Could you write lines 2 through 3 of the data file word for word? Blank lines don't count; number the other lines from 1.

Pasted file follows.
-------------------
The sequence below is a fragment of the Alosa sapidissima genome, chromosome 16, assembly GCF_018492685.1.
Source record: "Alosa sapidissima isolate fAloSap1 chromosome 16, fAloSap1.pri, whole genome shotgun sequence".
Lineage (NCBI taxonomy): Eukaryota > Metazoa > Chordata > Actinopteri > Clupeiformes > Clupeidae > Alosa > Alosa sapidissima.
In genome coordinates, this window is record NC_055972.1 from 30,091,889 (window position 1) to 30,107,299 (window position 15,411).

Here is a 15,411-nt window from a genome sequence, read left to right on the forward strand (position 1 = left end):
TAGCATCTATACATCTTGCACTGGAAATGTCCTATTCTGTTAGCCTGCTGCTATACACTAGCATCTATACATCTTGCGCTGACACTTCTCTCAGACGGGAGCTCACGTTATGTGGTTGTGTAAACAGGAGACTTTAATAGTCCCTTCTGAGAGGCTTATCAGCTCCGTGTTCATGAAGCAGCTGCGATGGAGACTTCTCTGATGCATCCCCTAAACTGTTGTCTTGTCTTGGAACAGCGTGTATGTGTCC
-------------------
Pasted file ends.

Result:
Source record: "Alosa sapidissima isolate fAloSap1 chromosome 16, fAloSap1.pri, whole genome shotgun sequence".
Lineage (NCBI taxonomy): Eukaryota > Metazoa > Chordata > Actinopteri > Clupeiformes > Clupeidae > Alosa > Alosa sapidissima.